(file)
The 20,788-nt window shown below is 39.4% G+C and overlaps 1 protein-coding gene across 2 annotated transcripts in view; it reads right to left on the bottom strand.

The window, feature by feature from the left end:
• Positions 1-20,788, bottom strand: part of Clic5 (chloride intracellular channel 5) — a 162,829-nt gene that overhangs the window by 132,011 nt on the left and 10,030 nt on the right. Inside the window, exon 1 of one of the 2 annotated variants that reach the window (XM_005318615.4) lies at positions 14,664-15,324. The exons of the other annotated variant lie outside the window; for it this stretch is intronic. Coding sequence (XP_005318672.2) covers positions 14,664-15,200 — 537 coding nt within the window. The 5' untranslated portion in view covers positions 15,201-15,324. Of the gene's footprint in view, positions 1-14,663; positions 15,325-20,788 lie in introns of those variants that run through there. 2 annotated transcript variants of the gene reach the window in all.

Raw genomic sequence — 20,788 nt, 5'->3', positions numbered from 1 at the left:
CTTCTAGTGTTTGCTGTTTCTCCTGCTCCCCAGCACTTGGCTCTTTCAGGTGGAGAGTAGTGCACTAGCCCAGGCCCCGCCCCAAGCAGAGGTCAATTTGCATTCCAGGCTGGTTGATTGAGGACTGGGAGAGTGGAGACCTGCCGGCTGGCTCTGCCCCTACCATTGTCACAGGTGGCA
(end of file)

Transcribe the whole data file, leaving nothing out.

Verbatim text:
The 20,788-nt window shown below is 39.4% G+C and overlaps 1 protein-coding gene across 2 annotated transcripts in view; it reads right to left on the bottom strand.

The window, feature by feature from the left end:
• Positions 1-20,788, bottom strand: part of Clic5 (chloride intracellular channel 5) — a 162,829-nt gene that overhangs the window by 132,011 nt on the left and 10,030 nt on the right. Inside the window, exon 1 of one of the 2 annotated variants that reach the window (XM_005318615.4) lies at positions 14,664-15,324. The exons of the other annotated variant lie outside the window; for it this stretch is intronic. Coding sequence (XP_005318672.2) covers positions 14,664-15,200 — 537 coding nt within the window. The 5' untranslated portion in view covers positions 15,201-15,324. Of the gene's footprint in view, positions 1-14,663; positions 15,325-20,788 lie in introns of those variants that run through there. 2 annotated transcript variants of the gene reach the window in all.

Raw genomic sequence — 20,788 nt, 5'->3', positions numbered from 1 at the left:
CTTCTAGTGTTTGCTGTTTCTCCTGCTCCCCAGCACTTGGCTCTTTCAGGTGGAGAGTAGTGCACTAGCCCAGGCCCCGCCCCAAGCAGAGGTCAATTTGCATTCCAGGCTGGTTGATTGAGGACTGGGAGAGTGGAGACCTGCCGGCTGGCTCTGCCCCTACCATTGTCACAGGTGGCA